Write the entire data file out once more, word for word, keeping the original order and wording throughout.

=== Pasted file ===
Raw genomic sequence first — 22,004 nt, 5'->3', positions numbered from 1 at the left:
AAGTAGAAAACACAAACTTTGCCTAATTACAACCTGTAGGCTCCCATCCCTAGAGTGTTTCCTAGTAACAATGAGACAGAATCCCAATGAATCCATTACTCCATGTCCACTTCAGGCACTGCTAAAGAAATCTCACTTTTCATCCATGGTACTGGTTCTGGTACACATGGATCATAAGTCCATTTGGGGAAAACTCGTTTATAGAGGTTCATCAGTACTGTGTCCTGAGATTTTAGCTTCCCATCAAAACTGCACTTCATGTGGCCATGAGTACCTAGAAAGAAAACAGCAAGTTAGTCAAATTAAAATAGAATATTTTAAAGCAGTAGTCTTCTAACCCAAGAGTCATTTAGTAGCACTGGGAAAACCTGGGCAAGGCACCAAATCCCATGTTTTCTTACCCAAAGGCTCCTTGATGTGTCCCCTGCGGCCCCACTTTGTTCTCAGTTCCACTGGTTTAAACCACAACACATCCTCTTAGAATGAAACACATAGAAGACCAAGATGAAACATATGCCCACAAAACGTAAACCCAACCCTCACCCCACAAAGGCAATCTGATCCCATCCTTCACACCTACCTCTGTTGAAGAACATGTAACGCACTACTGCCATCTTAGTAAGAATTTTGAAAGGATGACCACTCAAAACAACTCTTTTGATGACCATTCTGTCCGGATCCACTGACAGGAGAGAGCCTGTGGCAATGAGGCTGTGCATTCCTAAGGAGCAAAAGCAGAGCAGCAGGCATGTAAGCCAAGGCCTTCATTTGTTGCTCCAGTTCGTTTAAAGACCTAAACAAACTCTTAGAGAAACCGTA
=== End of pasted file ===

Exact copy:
Raw genomic sequence first — 22,004 nt, 5'->3', positions numbered from 1 at the left:
AAGTAGAAAACACAAACTTTGCCTAATTACAACCTGTAGGCTCCCATCCCTAGAGTGTTTCCTAGTAACAATGAGACAGAATCCCAATGAATCCATTACTCCATGTCCACTTCAGGCACTGCTAAAGAAATCTCACTTTTCATCCATGGTACTGGTTCTGGTACACATGGATCATAAGTCCATTTGGGGAAAACTCGTTTATAGAGGTTCATCAGTACTGTGTCCTGAGATTTTAGCTTCCCATCAAAACTGCACTTCATGTGGCCATGAGTACCTAGAAAGAAAACAGCAAGTTAGTCAAATTAAAATAGAATATTTTAAAGCAGTAGTCTTCTAACCCAAGAGTCATTTAGTAGCACTGGGAAAACCTGGGCAAGGCACCAAATCCCATGTTTTCTTACCCAAAGGCTCCTTGATGTGTCCCCTGCGGCCCCACTTTGTTCTCAGTTCCACTGGTTTAAACCACAACACATCCTCTTAGAATGAAACACATAGAAGACCAAGATGAAACATATGCCCACAAAACGTAAACCCAACCCTCACCCCACAAAGGCAATCTGATCCCATCCTTCACACCTACCTCTGTTGAAGAACATGTAACGCACTACTGCCATCTTAGTAAGAATTTTGAAAGGATGACCACTCAAAACAACTCTTTTGATGACCATTCTGTCCGGATCCACTGACAGGAGAGAGCCTGTGGCAATGAGGCTGTGCATTCCTAAGGAGCAAAAGCAGAGCAGCAGGCATGTAAGCCAAGGCCTTCATTTGTTGCTCCAGTTCGTTTAAAGACCTAAACAAACTCTTAGAGAAACCGTA